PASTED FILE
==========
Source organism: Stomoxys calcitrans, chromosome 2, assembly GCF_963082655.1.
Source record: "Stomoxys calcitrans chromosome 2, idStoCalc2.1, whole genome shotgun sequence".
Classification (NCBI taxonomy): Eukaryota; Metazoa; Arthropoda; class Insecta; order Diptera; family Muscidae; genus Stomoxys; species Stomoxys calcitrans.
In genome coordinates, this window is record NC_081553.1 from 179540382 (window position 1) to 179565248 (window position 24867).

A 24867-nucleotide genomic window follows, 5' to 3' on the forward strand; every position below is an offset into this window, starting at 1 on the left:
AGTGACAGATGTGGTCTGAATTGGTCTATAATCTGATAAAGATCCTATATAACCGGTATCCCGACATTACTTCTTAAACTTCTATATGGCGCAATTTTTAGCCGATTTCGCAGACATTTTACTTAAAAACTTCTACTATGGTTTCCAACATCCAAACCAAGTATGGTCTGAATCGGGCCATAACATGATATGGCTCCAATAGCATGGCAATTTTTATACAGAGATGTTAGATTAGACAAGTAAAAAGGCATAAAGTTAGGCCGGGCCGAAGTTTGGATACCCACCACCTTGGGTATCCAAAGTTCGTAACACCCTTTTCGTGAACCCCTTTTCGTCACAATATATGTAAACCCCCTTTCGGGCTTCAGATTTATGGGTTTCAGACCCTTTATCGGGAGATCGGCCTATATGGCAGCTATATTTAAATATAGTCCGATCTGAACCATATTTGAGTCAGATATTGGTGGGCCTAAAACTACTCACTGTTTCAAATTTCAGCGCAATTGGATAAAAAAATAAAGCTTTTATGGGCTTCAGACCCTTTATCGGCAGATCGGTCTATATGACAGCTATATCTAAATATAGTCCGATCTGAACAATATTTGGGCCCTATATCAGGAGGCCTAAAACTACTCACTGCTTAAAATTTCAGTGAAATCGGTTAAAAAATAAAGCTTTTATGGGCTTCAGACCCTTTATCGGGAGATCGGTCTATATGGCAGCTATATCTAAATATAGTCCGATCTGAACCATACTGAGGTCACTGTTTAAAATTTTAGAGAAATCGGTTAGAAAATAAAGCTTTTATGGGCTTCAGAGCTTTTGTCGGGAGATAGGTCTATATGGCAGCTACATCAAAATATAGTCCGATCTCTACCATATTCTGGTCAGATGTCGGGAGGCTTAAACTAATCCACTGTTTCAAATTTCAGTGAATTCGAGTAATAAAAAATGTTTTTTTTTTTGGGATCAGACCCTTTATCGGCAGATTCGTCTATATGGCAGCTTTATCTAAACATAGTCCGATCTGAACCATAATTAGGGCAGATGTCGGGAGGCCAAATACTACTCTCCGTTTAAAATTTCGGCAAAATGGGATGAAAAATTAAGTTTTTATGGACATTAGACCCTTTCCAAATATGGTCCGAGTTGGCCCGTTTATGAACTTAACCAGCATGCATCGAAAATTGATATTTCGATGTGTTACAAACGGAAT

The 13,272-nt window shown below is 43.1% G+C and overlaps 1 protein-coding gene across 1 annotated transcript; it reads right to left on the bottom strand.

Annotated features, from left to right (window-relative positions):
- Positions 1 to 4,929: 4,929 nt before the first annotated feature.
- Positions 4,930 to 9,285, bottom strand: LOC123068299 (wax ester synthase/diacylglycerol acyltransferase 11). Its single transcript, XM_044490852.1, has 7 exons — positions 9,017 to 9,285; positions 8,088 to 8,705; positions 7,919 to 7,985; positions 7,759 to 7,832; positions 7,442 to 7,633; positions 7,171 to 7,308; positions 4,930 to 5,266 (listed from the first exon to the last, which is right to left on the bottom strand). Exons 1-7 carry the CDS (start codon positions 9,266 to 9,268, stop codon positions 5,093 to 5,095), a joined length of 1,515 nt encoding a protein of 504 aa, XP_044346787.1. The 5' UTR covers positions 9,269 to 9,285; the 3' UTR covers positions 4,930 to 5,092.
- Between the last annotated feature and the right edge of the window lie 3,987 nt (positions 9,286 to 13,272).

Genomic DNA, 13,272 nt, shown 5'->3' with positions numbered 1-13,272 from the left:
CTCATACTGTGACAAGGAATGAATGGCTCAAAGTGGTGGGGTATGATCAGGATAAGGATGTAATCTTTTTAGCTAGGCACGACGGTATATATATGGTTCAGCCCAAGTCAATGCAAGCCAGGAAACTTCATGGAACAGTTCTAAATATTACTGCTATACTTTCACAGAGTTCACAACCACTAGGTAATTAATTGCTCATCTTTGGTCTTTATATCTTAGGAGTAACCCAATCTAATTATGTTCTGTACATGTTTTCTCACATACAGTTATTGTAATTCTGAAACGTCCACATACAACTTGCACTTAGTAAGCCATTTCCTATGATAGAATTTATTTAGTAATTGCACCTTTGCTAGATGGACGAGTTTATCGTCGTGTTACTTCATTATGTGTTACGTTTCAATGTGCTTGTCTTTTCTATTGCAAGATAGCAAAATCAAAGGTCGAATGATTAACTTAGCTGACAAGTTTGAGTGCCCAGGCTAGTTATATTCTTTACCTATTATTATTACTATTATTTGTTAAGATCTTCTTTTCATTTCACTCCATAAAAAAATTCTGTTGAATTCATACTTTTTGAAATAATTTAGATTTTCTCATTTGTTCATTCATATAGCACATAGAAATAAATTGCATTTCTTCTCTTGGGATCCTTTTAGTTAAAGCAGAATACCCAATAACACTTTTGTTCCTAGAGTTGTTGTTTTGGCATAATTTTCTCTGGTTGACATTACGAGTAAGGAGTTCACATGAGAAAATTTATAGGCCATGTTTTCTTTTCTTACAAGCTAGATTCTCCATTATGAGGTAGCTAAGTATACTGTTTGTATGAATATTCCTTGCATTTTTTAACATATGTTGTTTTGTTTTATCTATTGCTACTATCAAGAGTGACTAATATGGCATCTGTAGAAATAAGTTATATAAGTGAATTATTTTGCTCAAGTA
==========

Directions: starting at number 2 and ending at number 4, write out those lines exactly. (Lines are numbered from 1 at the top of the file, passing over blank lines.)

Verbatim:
Source record: "Stomoxys calcitrans chromosome 2, idStoCalc2.1, whole genome shotgun sequence".
Classification (NCBI taxonomy): Eukaryota; Metazoa; Arthropoda; class Insecta; order Diptera; family Muscidae; genus Stomoxys; species Stomoxys calcitrans.
In genome coordinates, this window is record NC_081553.1 from 179540382 (window position 1) to 179565248 (window position 24867).